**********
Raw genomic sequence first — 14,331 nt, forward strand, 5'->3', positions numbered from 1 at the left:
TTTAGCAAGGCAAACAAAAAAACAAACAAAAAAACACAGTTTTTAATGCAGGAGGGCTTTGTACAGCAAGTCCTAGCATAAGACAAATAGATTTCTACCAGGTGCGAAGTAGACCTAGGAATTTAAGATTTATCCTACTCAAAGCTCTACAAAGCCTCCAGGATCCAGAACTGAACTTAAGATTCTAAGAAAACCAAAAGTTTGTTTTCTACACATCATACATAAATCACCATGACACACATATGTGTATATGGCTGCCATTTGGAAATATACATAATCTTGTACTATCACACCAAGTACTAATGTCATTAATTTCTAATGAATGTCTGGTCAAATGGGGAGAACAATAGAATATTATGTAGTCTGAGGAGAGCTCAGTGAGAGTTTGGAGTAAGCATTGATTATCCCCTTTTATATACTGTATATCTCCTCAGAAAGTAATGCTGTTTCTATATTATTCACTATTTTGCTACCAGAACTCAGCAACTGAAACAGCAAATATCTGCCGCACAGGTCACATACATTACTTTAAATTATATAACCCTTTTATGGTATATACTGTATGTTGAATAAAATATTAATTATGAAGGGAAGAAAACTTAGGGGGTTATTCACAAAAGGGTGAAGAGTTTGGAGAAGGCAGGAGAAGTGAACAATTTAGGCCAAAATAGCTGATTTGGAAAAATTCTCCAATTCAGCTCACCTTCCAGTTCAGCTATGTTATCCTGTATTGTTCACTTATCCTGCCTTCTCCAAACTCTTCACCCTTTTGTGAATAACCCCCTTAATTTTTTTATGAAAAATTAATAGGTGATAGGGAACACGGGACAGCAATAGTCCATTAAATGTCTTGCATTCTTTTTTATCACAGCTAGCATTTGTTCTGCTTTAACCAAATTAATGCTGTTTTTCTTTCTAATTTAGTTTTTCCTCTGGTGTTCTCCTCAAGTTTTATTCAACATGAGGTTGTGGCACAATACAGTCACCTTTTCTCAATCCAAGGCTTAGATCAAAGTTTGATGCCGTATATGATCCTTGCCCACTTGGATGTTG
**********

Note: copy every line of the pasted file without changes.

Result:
Raw genomic sequence first — 14,331 nt, forward strand, 5'->3', positions numbered from 1 at the left:
TTTAGCAAGGCAAACAAAAAAACAAACAAAAAAACACAGTTTTTAATGCAGGAGGGCTTTGTACAGCAAGTCCTAGCATAAGACAAATAGATTTCTACCAGGTGCGAAGTAGACCTAGGAATTTAAGATTTATCCTACTCAAAGCTCTACAAAGCCTCCAGGATCCAGAACTGAACTTAAGATTCTAAGAAAACCAAAAGTTTGTTTTCTACACATCATACATAAATCACCATGACACACATATGTGTATATGGCTGCCATTTGGAAATATACATAATCTTGTACTATCACACCAAGTACTAATGTCATTAATTTCTAATGAATGTCTGGTCAAATGGGGAGAACAATAGAATATTATGTAGTCTGAGGAGAGCTCAGTGAGAGTTTGGAGTAAGCATTGATTATCCCCTTTTATATACTGTATATCTCCTCAGAAAGTAATGCTGTTTCTATATTATTCACTATTTTGCTACCAGAACTCAGCAACTGAAACAGCAAATATCTGCCGCACAGGTCACATACATTACTTTAAATTATATAACCCTTTTATGGTATATACTGTATGTTGAATAAAATATTAATTATGAAGGGAAGAAAACTTAGGGGGTTATTCACAAAAGGGTGAAGAGTTTGGAGAAGGCAGGAGAAGTGAACAATTTAGGCCAAAATAGCTGATTTGGAAAAATTCTCCAATTCAGCTCACCTTCCAGTTCAGCTATGTTATCCTGTATTGTTCACTTATCCTGCCTTCTCCAAACTCTTCACCCTTTTGTGAATAACCCCCTTAATTTTTTTATGAAAAATTAATAGGTGATAGGGAACACGGGACAGCAATAGTCCATTAAATGTCTTGCATTCTTTTTTATCACAGCTAGCATTTGTTCTGCTTTAACCAAATTAATGCTGTTTTTCTTTCTAATTTAGTTTTTCCTCTGGTGTTCTCCTCAAGTTTTATTCAACATGAGGTTGTGGCACAATACAGTCACCTTTTCTCAATCCAAGGCTTAGATCAAAGTTTGATGCCGTATATGATCCTTGCCCACTTGGATGTTG